LYON: A GLOBAL MELTING POT
Byline: Karyn Monget
LYON, France — It’s no longer just a French affair.
The Lyon, Mode City trade show has become an international powerhouse.
The Spring-Summer 2000 Lingerie and Swimwear Fair and Fall-Winter 2000-2001 Fabrics Expo here was not only bigger and better organized than a year ago, it was bustling with 17,298 visitors, a 4 percent increase. The total number of international attendees surged 8 percent to 8,246.
The burgeoning importance of the 15-year-old Lyon fair is not surprising. Once considered the regional stepchild of its bigger sister, the Salon International de la Lingerie in Paris, the Lyon edition pulled in top executives from around the world.
The turnout of corporate leaders from several Fortune 500 companies included Linda J. Wachner, chairman and chief executive officer of The Warnaco Group; Charles L. Nesbit, president and ceo of Sara Lee Intimates at Sara Lee Corp.; Daniel G. MacFarlan, vice president and chairman of VF Corp.’s intimate apparel, knitwear and playwear coalitions; Ellen Rohde, president of VF’s Vanity Fair Intimates division, and Maurice Reznik, president of Maidenform Worldwide.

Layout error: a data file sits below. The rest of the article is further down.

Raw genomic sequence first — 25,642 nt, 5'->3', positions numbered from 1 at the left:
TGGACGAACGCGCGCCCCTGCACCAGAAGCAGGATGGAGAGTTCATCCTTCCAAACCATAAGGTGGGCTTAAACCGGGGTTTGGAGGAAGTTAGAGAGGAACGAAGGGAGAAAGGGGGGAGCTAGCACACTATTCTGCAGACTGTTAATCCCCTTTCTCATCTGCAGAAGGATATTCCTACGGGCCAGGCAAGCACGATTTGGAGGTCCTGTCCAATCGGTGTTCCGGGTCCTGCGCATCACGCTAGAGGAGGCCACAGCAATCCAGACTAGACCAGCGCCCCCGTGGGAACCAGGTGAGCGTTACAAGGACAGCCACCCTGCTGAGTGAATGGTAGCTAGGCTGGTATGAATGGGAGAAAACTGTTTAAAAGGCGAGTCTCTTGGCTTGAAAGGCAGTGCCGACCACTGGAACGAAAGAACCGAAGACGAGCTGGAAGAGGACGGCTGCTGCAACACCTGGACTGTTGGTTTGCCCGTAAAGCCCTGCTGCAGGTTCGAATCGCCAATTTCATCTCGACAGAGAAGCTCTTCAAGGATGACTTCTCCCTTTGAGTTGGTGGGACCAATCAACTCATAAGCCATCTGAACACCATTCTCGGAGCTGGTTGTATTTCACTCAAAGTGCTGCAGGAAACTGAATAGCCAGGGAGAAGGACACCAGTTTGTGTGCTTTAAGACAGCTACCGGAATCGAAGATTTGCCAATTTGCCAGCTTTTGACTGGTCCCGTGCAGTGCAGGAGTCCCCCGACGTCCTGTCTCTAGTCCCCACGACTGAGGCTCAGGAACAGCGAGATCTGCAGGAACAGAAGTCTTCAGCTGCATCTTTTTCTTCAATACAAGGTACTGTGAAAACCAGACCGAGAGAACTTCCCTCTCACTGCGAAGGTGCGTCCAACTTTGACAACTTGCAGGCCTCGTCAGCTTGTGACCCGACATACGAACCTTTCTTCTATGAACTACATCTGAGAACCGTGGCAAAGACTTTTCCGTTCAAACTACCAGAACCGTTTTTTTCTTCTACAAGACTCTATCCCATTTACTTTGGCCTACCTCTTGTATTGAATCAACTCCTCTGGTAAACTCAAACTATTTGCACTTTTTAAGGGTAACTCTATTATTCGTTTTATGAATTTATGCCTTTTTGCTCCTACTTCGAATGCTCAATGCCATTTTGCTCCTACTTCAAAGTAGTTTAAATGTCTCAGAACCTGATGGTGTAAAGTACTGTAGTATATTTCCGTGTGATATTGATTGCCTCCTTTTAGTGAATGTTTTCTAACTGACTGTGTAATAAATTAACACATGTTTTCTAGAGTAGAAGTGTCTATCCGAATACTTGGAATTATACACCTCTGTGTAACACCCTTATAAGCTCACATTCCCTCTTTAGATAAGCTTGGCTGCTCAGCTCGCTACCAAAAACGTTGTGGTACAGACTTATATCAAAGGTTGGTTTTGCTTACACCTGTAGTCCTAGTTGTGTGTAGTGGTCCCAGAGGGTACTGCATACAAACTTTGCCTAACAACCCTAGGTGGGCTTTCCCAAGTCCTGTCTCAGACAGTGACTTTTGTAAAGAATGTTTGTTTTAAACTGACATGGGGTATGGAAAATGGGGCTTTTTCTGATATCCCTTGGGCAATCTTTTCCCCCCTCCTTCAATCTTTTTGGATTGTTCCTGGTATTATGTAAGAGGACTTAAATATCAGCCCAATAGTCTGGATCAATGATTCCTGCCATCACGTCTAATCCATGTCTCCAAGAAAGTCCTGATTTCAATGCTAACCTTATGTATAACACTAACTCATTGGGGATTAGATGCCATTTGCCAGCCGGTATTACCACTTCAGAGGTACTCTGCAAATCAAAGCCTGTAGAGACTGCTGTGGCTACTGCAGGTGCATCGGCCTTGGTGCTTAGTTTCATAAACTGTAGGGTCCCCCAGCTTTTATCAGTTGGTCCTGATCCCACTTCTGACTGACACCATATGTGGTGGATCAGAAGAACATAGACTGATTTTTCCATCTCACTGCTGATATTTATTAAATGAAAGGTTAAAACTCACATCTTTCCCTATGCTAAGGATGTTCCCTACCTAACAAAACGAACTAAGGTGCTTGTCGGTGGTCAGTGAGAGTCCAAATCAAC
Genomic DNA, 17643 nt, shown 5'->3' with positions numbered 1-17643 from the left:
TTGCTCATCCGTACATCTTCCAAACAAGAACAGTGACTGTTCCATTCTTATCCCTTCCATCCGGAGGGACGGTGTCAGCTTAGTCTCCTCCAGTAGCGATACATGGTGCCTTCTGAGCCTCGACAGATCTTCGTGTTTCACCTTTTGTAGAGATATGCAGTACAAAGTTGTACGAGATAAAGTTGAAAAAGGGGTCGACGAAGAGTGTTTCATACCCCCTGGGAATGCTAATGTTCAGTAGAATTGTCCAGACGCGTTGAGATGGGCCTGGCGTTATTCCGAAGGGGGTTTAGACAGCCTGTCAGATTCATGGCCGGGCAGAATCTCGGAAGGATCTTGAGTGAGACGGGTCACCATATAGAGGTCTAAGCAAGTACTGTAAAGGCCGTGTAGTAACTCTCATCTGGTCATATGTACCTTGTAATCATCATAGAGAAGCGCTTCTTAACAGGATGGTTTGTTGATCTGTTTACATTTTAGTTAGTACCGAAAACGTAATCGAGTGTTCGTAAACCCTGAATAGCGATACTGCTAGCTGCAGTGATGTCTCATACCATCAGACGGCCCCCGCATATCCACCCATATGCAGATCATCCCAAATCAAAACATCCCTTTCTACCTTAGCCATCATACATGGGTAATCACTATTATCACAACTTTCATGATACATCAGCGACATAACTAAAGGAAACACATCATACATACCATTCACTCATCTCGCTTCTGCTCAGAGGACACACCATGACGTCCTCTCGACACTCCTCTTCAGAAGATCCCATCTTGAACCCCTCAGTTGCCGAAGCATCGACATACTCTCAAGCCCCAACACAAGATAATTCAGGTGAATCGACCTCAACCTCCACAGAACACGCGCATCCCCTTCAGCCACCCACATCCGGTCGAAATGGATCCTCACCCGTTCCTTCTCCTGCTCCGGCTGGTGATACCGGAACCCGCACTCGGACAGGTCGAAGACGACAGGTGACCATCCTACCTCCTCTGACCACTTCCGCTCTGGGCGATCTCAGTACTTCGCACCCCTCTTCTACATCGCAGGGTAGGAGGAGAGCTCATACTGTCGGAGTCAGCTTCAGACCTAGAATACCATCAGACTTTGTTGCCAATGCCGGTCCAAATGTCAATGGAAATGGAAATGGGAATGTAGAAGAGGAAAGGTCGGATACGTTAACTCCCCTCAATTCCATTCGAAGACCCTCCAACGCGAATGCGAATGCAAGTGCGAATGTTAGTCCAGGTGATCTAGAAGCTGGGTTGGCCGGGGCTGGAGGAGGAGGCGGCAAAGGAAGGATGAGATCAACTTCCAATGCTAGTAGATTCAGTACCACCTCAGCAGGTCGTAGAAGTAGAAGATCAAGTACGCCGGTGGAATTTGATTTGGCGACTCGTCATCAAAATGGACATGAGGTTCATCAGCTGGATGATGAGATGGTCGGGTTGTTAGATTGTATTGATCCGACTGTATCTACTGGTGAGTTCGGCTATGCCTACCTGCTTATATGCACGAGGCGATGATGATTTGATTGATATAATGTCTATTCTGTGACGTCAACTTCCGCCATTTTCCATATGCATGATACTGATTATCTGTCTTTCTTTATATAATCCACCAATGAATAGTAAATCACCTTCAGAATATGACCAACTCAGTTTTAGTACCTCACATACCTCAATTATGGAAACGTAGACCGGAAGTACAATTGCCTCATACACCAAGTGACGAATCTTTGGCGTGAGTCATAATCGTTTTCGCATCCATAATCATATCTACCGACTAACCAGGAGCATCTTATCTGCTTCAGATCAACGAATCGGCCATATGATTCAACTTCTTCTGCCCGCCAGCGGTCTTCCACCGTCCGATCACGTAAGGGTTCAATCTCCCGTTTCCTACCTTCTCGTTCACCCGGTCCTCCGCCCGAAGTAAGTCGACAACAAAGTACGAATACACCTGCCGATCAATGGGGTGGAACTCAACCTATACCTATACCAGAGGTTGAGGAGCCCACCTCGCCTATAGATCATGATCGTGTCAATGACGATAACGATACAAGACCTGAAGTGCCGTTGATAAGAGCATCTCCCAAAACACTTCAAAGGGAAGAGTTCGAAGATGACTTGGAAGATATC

In addition to the 35 American innerwear and bodywear exhibitors — 14 of whom were ensconced in an American Pavilion — the turnout of American retailers, manufacturers and suppliers reflected an impressive 10 percent increase to 393.
The number of innerwear and swimwear brands exhibited at the Sept. 4-6 edition also soared, to 590 — 362 of which included women’s foundations, daywear, sleepwear and at-homewear, and men’s underwear. Last year, 325 innerwear brands were showcased.
Among the countries that ranked highest in attendance, in order, were Italy, Spain, Germany, the U.K., the U.S., Belgium, Japan, Switzerland, Hong Kong and The Netherlands.